There were two that were considered by our panel to be decent choices – mostly as a backup if one of the two ideal choices below weren’t available. The first was the Porter Cable 9824. The balance wasn’t too bad, but the weight was a little too much towards the top of the drill. The other decent choice was the Makita 6337DWDLE, which was 4.6 lbs. with battery. The weight seemed to be a bit more towards the front, making it top-front heavy. Again, the grip was a lot better fit than most of the drills we carry. With a little better balance, the 4.6 lbs. wouldn’t have been an issue at all.
Two drills emerged as the best choices for women looking for a cordless drill. The first is the Hitachi DS14DVF3, which is a 14.4V Ni-Cad model. This was the best overall feel, is 3/4″ shorter from the chuck to the back of the drill than the next model they liked, and has a reasonable amount of power for most jobs around the house. Best of all, it weighs in at just 4 lbs. with battery. The only real concern is that the battery is only 1.4 Ah, so runtime will be less than many of the heavier models.
The second is the Makita BDF451, which is an 18V Lithium-Ion drill. It weighs 4.6 lbs. like the 14.4V model mentioned above in the “Decent” section, but the balance is much better. It is ideal for jobs where power is essential. The Hitachi has 300 in. lbs. of torque, but this model has 560 in. lbs. without a lot more weight. With 3.0 Ah batteries that last twice that of Ni-Cad and Ni-MH models, the runtime will also be a consideration point – it should be nearly 4 times that of the Hitachi on the conservative side.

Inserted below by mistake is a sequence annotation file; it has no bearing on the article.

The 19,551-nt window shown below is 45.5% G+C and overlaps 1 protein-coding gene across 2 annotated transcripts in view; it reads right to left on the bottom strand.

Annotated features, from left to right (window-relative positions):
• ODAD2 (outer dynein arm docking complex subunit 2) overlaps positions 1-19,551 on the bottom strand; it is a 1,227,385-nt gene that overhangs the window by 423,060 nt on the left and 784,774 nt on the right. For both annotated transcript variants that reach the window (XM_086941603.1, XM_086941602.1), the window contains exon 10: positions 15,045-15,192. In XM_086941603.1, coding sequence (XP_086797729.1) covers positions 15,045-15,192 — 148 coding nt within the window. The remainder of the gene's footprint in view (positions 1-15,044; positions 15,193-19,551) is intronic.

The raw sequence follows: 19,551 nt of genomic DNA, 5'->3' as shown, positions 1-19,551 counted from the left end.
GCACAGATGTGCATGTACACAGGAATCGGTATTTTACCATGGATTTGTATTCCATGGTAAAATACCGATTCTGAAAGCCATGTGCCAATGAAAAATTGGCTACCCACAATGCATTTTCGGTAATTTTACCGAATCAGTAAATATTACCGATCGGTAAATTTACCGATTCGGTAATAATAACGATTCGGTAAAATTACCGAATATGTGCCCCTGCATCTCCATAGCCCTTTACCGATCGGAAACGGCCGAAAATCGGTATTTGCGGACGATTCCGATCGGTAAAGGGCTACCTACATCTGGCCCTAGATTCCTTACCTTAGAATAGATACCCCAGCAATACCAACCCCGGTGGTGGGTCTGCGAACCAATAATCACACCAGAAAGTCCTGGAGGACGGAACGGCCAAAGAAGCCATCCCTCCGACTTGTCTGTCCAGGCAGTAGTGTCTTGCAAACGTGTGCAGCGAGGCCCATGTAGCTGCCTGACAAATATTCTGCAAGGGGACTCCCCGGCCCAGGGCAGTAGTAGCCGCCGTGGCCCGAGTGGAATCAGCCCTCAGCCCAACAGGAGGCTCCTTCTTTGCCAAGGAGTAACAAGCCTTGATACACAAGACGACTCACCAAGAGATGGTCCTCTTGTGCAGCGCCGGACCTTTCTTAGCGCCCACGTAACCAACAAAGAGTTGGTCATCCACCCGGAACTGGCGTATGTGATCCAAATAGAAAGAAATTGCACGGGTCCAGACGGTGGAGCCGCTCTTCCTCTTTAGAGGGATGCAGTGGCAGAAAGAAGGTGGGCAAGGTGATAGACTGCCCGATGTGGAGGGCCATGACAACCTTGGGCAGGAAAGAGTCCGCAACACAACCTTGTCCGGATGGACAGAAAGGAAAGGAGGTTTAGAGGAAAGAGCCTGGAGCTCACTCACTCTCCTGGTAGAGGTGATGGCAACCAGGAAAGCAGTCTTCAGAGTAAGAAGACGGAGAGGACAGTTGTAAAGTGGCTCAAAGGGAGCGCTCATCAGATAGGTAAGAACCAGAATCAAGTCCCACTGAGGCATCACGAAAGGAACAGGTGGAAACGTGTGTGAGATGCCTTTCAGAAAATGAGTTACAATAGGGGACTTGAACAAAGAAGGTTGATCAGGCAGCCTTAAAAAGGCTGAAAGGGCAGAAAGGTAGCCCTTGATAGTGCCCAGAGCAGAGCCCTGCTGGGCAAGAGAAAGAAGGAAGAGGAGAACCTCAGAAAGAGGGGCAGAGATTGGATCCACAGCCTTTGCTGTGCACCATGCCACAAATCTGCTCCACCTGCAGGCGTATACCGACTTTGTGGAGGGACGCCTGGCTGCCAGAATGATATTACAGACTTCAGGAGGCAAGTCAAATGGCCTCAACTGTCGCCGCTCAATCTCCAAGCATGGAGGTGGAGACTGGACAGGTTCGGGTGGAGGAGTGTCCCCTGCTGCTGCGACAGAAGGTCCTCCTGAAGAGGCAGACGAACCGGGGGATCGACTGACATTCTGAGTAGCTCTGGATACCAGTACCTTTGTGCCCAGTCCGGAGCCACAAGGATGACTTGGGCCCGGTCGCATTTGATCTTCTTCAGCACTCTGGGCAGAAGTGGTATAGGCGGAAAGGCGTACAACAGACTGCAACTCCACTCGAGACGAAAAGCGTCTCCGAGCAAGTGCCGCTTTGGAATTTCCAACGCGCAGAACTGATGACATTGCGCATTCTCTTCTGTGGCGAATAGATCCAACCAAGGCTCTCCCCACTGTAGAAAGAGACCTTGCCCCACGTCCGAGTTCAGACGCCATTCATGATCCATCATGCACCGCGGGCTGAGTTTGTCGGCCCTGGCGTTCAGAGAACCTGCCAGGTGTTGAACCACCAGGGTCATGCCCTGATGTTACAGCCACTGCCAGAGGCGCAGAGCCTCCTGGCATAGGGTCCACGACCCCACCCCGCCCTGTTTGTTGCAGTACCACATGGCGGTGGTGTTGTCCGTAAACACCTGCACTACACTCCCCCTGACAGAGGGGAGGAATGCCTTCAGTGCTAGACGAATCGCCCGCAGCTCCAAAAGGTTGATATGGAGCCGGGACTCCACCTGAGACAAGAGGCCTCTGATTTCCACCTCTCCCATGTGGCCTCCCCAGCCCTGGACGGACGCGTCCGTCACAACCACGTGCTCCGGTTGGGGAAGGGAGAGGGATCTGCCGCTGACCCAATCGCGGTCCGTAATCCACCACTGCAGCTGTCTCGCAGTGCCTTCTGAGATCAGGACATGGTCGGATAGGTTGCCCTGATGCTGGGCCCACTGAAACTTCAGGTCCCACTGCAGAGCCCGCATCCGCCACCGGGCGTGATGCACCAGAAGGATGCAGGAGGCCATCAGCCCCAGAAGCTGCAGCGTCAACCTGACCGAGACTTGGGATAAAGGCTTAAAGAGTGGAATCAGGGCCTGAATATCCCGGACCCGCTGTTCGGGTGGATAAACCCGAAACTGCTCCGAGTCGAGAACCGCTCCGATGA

This model also includes some nice features in the dual LED lights just above the trigger, easy battery removal, very smooth trigger, 3 speed transmission and a removable side handle for added stability when putting your weight behind it. The belt clip was also a nice touch, even if it probably doesn’t get used all that often.
Price is always a consideration when buying tools. Clearly the best value is the Hitachi, which is priced around $100 with 2 batteries, charger and a flashlight. The Makita is over 3 times as much, making it only an option when the power or runtime are essential. If you have need of more cordless tools to go along with this one, the Makita LXT400 kit has a more attractive price when considered on a cost per tool basis, and each has similar ergonomics and weight to the BDF451.
We’ll Take Requests
Got a specific tool that you’d like to get our judges to review? Leave a comment and I’ll have them take a look at it. If they warrant individual reviews (such as completely different tools), I’ll post them that way. If you’re asking about a specific drill, I’ll add that to this article. Either way, we will address any requests to assist you in selecting a power tool.